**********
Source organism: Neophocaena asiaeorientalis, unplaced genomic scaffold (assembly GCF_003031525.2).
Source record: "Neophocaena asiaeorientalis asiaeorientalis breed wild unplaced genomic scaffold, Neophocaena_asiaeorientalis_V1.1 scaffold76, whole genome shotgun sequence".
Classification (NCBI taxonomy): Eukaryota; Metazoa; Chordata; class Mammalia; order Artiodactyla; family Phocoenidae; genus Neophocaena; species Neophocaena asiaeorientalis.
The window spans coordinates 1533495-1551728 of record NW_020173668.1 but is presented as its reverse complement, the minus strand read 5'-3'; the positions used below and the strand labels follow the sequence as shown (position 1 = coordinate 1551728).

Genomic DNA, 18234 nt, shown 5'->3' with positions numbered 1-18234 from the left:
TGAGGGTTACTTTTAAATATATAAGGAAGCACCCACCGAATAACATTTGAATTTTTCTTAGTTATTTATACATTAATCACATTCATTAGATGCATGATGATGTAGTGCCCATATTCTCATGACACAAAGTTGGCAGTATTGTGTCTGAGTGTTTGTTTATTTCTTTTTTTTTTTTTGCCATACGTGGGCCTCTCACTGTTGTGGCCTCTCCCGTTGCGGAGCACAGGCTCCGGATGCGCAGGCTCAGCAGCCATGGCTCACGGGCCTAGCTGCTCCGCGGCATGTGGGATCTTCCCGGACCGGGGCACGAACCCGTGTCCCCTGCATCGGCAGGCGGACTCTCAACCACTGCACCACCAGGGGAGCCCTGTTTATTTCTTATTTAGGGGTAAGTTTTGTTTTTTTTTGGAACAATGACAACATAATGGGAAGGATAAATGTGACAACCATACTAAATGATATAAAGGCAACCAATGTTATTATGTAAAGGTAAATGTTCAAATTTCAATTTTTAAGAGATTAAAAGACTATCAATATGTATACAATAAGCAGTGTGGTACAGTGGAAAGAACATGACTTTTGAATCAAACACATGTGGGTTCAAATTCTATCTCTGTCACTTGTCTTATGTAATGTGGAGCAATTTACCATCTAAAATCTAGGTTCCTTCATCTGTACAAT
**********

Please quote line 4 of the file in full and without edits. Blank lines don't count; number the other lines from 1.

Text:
The window spans coordinates 1533495-1551728 of record NW_020173668.1 but is presented as its reverse complement, the minus strand read 5'-3'; the positions used below and the strand labels follow the sequence as shown (position 1 = coordinate 1551728).